Is there really only a 'tenuous' link between tax cuts and economic growth?
The Wall Street Journal's news pages might as well just regurgitate left-wing think-tanks' propaganda. This article says the link between economic growth and tax cuts is tenuous.
President Reagan inherited a disastrous economy. He cut taxes across the board, including the top rate from 70% to 28%, and we got substantial and almost continuous economic growth, job growth, and government revenue growth for eighteen years from 1982 to 2001. That does not look tenuous to me.
President Bush inherited a recession in 2001, a collapsed stock market, and declining tax revenue from 2001 to 2003. He turned the economy around with significant tax cuts, and we got jobs and economic growth for four years along with rapidly growing federal revenue.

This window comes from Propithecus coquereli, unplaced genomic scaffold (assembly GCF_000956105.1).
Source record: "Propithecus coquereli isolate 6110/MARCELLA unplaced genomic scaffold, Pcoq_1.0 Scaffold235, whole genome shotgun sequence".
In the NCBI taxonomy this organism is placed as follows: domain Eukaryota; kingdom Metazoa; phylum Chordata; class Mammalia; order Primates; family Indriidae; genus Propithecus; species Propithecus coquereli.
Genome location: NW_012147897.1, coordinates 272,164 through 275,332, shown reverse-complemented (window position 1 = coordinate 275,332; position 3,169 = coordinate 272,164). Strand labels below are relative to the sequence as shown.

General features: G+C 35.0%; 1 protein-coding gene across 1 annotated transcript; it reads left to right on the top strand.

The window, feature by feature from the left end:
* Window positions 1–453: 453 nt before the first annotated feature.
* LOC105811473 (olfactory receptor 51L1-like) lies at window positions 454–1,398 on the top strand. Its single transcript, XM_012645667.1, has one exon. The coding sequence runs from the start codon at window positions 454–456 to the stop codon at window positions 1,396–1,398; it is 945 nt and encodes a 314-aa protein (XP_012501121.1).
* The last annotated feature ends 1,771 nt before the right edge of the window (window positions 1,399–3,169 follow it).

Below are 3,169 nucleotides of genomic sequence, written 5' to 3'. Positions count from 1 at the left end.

President Obama inherited a recession, and instead of cutting taxes, he increased them and massively increased government spending. The Federal Reserve also tried to goose the economy with almost zero interest rates. Even with zero interest rates, the debt almost doubled from over $10 trillion to around $20 trillion. The result of all this government largess was the slowest economic recovery in seventy years.
It is clear from the last almost forty years that allowing individuals and businesses to keep more of the money they earn is much more stimulating to the economy than increasing taxes and regulations. The private sector should be allowed more freedom to spend, save, and invest. It is a shame that the WSJ is blind to the actual results.